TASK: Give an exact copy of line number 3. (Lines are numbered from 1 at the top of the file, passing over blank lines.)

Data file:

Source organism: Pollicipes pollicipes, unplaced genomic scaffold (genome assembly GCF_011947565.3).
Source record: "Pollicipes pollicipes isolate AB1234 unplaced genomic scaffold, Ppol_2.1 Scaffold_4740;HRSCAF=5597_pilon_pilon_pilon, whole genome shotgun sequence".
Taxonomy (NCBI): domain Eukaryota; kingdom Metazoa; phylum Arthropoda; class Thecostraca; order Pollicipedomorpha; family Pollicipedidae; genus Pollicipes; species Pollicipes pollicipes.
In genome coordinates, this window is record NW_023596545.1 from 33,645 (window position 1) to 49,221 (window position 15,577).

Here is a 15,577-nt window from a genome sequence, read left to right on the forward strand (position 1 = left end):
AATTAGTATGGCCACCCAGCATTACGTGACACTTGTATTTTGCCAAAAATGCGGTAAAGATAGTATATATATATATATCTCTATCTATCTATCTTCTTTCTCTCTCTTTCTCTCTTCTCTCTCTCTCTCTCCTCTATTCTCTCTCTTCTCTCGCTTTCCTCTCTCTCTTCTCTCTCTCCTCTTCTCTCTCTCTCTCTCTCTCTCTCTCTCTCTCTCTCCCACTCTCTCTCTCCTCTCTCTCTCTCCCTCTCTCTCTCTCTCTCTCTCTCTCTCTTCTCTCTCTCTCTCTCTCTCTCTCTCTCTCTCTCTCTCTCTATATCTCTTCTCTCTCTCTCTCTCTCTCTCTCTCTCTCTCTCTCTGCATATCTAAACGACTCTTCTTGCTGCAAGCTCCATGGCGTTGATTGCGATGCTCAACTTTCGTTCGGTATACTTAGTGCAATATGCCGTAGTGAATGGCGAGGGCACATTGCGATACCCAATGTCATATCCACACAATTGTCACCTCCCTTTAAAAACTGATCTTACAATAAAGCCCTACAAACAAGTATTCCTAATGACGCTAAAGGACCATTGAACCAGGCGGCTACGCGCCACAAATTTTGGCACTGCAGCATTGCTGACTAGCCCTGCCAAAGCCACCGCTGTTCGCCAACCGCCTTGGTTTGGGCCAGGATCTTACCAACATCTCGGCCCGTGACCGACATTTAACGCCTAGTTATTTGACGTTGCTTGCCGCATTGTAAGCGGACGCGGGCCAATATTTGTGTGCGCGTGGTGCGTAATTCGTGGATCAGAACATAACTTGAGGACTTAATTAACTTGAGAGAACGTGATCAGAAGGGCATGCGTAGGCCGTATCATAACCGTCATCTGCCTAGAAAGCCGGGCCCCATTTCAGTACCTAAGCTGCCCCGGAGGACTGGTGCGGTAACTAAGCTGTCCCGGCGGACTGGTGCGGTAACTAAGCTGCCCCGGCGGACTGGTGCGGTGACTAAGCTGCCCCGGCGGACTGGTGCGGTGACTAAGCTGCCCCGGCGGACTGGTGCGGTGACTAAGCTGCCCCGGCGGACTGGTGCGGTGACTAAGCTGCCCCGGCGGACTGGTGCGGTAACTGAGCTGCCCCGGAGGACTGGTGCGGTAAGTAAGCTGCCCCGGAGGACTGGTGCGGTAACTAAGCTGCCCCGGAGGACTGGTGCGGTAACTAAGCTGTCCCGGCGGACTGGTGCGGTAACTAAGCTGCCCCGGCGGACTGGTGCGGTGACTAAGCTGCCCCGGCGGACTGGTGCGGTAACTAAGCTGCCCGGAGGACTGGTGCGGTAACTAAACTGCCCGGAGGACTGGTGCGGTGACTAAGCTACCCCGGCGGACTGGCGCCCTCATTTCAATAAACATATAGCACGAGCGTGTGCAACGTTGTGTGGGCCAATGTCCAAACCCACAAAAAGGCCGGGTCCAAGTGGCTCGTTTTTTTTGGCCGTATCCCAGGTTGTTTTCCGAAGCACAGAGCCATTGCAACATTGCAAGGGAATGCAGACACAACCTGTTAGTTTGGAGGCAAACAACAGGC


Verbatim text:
Taxonomy (NCBI): domain Eukaryota; kingdom Metazoa; phylum Arthropoda; class Thecostraca; order Pollicipedomorpha; family Pollicipedidae; genus Pollicipes; species Pollicipes pollicipes.